Penn State visited Iowa this weekend to play a football game against the Hawkeyes. The result was a 38-14 thwomping in which the Nittany Lions dominated every aspect of the game save for garbage time kick return touchdowns. Penn State had 504 yards of total offense compared to Iowa’s 209 while possessing the ball for more than 38 minutes.
The 8:00 p.m. start relegated this match to the Big Ten Network, which means many people didn’t get to witness it (you can check their cable packages or just look at this week’s AP rankings for proof of that). The number one thing to remember about this game is that it was Penn State’s most impressive performance of the season. However, if you’d like to go deeper, here’s five more things.
Bill Belton carried the ball 16 times and gained 103 yards while scoring three touchdowns
Zach Zwinak had rushed for over 300 yards over the course of the previous three games, but in Iowa City Belton appeared to finally win Bill O’Brien over. Belton looked as healthy as he’s looked since the opener and appeared to locate and run through holes more easily than in the past. In short, he ran more like a halfback than like an athlete trying to be a halfback. Most surprising was the relatively slight Belton being so effective around the goal line. His three scores were from 11, three and five yards out.
Zwinak, meanwhile, had his first rough game of the seaosn. He had the same number of carries as Belton, but only gained 52 yards. Zwinak also lost a pair of fumbles, including one right on the goal line that would have been devastating had Penn State not been up by 31 points at the time.
Kyle Carter made a great leaping catch on a 4th-and-3 to set up Penn State’s second touchdown
We already know that O’Brien will opt to use his offense on fourth down in any plausible situation on the opponent’s side of the 50. What was interesting about this play that occurred on the Iowa 45-yard line in the first quarter was how Matt McGloin stared down his intended receiver as if there was no Plan B. Usually staring at one receiver is bad, but at the snap Carter was clearly locked in man coverage with no safety over the top, so you can forgive McGloin for this one. Carter was barely able to shake his man, but McGloin threw the ball anyway and Carter reached over the defender’s back for an incredible catch. Carter then kept on running and ended up with a 34-yard reception that set up a PSU touchdown. The play was very reminiscent of the Allen Robinson touchdown against Temple, which was also a fourth down play in which McGloin basically waited for Robinson to lose his defender before releasing the ball.
O’Brien went for it on 4th-and-1 from PSU 36 in the third quarter with a 31-0 lead
This play probably would have gained more attention of I wasn’t the only person still watching the game in the third quarter. Penn State has been very effective with quarterback sneaks so far this season, so O’Brien certainly had the odds in his favor, but the real question is why even bother with the game so out of hand? I’ll have to check the postgame quotes later, but it seems to me like O’Brien operates under the mindset that the score doesn’t really matter as long as he feels like his team has a good chance to convert. McGloin stumbled and ended up being stuffed on the play, but it turned out being inconsequential. Great conversation starter, though.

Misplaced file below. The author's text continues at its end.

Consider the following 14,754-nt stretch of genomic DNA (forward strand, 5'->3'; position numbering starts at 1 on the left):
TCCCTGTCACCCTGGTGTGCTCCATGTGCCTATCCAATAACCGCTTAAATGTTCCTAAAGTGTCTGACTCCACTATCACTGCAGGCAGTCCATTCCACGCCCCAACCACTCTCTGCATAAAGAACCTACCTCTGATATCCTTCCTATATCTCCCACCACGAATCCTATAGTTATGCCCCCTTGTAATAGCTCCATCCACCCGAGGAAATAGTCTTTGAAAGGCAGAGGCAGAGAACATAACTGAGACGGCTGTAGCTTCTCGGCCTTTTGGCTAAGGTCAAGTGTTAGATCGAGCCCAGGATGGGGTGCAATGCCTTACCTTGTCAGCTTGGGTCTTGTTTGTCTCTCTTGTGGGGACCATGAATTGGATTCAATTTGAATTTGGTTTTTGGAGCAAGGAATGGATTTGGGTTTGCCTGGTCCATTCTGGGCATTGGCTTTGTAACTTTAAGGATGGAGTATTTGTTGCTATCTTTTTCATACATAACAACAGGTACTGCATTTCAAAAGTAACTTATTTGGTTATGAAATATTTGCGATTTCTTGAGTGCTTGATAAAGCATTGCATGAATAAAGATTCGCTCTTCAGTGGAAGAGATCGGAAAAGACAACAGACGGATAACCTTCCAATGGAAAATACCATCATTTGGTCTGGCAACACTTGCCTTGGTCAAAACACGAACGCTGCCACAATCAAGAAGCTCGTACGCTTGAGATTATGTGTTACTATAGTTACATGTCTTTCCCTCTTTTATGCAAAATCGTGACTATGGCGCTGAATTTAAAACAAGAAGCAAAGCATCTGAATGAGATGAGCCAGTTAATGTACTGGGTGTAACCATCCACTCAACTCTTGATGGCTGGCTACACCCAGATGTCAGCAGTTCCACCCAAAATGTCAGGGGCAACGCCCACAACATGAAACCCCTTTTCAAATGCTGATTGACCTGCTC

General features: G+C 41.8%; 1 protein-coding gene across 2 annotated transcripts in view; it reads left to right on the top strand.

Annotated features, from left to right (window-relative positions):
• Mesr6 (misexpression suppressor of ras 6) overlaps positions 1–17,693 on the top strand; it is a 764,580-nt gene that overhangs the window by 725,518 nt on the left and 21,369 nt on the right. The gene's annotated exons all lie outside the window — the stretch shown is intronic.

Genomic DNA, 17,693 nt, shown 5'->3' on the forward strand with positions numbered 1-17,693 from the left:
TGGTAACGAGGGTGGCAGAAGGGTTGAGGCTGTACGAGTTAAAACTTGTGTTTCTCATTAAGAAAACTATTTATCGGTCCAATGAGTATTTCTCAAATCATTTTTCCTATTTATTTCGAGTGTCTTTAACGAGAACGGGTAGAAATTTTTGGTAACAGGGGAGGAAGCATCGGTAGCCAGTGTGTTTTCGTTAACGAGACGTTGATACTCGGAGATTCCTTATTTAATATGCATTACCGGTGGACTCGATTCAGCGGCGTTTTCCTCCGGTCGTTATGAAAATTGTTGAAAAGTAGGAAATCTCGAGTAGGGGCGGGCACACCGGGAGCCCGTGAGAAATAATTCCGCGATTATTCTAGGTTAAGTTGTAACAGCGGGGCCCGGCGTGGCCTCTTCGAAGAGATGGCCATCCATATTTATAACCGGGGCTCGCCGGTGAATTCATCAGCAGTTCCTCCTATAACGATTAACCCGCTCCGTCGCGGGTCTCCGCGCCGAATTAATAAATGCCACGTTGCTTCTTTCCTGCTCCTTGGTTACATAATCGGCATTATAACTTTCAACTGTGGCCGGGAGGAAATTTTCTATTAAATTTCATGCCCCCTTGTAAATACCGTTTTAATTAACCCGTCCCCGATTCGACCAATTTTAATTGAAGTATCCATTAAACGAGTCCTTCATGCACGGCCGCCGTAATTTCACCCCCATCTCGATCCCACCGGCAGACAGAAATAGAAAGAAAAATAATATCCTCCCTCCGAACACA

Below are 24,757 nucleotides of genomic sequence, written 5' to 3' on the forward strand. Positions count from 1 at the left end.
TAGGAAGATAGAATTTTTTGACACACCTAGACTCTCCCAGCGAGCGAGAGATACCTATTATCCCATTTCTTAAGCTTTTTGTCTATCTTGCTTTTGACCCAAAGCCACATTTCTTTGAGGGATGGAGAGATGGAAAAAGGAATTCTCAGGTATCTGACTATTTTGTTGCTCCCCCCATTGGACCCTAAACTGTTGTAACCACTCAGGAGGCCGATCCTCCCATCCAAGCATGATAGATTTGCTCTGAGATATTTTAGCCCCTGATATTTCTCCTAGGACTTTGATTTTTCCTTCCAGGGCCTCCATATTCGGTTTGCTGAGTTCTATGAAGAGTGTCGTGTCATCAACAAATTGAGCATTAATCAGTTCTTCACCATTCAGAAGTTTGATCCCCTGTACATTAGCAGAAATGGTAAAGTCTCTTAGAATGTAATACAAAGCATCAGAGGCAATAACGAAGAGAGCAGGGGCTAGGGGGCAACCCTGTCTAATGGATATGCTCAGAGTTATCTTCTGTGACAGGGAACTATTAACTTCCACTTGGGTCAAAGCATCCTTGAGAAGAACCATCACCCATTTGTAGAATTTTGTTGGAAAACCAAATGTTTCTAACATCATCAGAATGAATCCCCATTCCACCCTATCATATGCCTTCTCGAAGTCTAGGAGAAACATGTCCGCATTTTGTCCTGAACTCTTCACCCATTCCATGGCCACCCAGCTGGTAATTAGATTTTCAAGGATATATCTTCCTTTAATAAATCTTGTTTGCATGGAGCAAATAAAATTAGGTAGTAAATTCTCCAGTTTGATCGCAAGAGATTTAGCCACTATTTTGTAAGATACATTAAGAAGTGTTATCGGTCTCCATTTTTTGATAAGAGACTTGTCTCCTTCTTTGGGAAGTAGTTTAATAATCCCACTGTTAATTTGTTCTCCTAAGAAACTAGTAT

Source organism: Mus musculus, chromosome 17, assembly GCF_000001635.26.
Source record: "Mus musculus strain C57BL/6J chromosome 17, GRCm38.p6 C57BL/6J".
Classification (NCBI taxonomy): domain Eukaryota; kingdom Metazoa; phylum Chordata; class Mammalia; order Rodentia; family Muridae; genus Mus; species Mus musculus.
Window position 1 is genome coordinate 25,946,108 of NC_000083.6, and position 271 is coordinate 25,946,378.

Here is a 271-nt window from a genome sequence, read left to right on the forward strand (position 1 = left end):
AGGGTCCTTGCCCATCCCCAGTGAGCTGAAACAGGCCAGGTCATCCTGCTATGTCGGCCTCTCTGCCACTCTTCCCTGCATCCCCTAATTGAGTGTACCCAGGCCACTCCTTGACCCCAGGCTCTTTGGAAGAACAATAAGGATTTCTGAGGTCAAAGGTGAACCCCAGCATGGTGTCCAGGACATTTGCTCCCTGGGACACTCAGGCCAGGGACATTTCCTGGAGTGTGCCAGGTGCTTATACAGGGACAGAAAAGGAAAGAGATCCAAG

Jordan Hill had seven solo tackles, one tackle for a loss and one sack
Iowa did sustain a couple of injuries to their offensive line over the course of the game, but it’s still fascinating how much of an impact Hill had on the game. He was in the backfield all the time and could not be contained by Iowa’s interior line. It’s safe to say that Hill was a big factor in shutting down the Iowa running game, without which its offense ceased to function.
Iowa halfback Mark Weisman gained nine yards on five carries
I knew coming into the game that stopping Weisman would be the most important part of the game for Penn State. The sophomore had run for over 100 yards in four straight games, including a 116-yard effort against a defensively stout Michigan State team. However, against the Nittany Lions, all of Iowa’s efforts to run the ball proved fruitless. After Weisman was benched, backup Greg Garmon could only manage 28 yards on eight carries. The futility on the ground put the ball in quarterback James Vandenberg’s hands, which allowed the Penn State defense to rack up four sacks and two interceptions.
Woooo. That was a fun one. I didn’t even get to mention that McGloin was 26-for-38 with 289 yards through the air with two touchdown passes. Also, Sam Ficken hit on a 34-yard field goal (his longest of the season) but had a 43-yard try blocked (it looked like he kicked it too low).
This weekend Penn State takes on Ohio State in a game that means nothing but means everything at the same time. Huh? Follow me on twitter @apy5000 for more.